Tuesday, 2 December 2008

Diversity 2 - A Biblical Conviction

The drive within us on this issue comes from a biblical conviction. It is based in theology, not just pragmatically driven by a multi-cultural situation.

Simon Pettit spoke some years ago at the Leadership Conference on ‘One New Man in Christ’. Multi-coloured diversity had been pioneered in the church he led, Jubilee Church, Cape Town. It seems to me that only one or two churches could work this out in the UK where we have mostly provincial towns, predominately white. We must take the theology and work it out. We can cast a biblical picture and things have changed over the last 5 yrs as we have done so.

So we look at the following passages:

Col 3:11–12. Here there is no Greek or Jew…

Eph 2:14 He himself is our peace… and has destroyed the dividing wall of hostility.

In a surface reading of the New Testament there is a race issue as the gospel breaks out and impacts both Jew and Gentile. There are also cross-class and cross-generational issues for us to deal with. These biblical principles cover those issues, too. We have the privilege of living in places where we can work it out.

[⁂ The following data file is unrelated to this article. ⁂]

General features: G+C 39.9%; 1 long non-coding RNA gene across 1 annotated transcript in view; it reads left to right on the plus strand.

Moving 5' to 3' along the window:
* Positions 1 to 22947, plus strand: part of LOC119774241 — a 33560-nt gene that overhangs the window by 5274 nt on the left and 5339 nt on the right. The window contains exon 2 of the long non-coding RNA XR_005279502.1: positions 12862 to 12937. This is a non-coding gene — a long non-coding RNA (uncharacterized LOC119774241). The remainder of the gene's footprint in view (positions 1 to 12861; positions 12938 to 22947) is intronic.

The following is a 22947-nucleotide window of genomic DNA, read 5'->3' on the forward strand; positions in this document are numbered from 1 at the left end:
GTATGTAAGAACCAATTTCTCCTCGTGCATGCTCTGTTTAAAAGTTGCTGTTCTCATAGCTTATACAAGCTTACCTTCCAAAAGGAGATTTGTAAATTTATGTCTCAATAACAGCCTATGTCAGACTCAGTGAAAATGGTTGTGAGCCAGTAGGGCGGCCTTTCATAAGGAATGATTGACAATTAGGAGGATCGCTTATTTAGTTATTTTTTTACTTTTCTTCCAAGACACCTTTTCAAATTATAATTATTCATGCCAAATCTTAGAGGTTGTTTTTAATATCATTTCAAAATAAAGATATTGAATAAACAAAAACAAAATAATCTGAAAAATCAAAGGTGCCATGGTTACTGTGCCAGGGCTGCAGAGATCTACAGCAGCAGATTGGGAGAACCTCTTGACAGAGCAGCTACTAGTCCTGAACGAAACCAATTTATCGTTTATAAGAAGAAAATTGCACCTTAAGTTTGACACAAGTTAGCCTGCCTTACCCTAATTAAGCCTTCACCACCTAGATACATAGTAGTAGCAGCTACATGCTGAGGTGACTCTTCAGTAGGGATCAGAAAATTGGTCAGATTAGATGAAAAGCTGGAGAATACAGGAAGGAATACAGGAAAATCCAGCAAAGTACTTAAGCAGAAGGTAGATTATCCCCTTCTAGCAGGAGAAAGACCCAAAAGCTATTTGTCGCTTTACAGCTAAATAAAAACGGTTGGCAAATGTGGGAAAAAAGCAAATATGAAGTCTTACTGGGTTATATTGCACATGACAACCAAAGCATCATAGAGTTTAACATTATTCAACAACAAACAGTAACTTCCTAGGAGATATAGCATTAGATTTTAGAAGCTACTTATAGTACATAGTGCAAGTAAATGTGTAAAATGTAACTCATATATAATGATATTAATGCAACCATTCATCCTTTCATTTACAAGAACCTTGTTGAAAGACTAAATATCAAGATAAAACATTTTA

You need to work out in your context the terminology you are comfortable with. We discussed this for hours and decided on the term ‘multi-cultural’. Others have gone for ‘multi-racial’ or ‘multi-ethnic’. The terms are often interchangeable, but Lex Loizides, the Newfrontiers’ evangelist from Cape Town, SA, argues passionately for multi-racial. Dave Devenish, a senior leader within our movement, prefers the term ‘multi-ethnic’. I received an e-mail from him explaining his concern with our choice on the grounds of what he would see as the failure of multi-culturalism in the UK. But we have chosen ‘multi-cultural’ because, apart from a varied racial mix, we also have in our church a deaf community who have a culture of their own, also second generation black Britons who do not think of themselves as a separate ethnic group.

Avoid being politically correct – we haven’t got into quotas. Try to be sensitive but keep humour in the situation. We are aware we have made and are going to make mistakes, unintentionally offending people from time to time. We are grateful that our black community continues to extend grace to us in this as we move forward into new territory.